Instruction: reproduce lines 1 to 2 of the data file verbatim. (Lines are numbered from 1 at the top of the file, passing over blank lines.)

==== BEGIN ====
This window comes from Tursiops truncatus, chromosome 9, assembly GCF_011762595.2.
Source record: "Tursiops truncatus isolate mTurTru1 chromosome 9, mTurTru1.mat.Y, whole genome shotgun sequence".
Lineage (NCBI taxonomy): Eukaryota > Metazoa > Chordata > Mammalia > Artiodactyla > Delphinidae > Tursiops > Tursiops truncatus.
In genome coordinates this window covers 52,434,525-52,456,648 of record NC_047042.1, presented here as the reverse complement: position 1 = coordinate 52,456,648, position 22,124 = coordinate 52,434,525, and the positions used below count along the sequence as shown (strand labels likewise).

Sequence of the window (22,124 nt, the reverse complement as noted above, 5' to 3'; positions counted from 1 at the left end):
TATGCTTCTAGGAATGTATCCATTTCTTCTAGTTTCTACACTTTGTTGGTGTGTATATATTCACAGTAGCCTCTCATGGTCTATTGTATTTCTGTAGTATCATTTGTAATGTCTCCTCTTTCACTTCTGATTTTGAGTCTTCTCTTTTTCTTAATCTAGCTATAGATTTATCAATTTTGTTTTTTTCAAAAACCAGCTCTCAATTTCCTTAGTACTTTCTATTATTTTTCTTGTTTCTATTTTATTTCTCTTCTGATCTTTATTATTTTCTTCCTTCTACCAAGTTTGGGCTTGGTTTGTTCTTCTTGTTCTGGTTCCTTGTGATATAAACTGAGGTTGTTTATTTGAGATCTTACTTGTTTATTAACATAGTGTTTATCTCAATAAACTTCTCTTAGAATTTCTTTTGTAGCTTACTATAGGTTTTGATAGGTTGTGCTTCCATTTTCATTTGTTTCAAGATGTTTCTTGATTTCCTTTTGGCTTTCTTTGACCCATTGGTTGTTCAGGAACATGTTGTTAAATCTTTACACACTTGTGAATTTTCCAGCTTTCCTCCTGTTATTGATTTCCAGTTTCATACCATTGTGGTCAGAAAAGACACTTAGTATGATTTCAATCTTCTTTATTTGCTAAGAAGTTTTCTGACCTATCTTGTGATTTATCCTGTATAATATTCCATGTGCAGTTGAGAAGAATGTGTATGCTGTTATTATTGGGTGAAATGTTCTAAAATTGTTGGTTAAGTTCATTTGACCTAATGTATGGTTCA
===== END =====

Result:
This window comes from Tursiops truncatus, chromosome 9, assembly GCF_011762595.2.
Source record: "Tursiops truncatus isolate mTurTru1 chromosome 9, mTurTru1.mat.Y, whole genome shotgun sequence".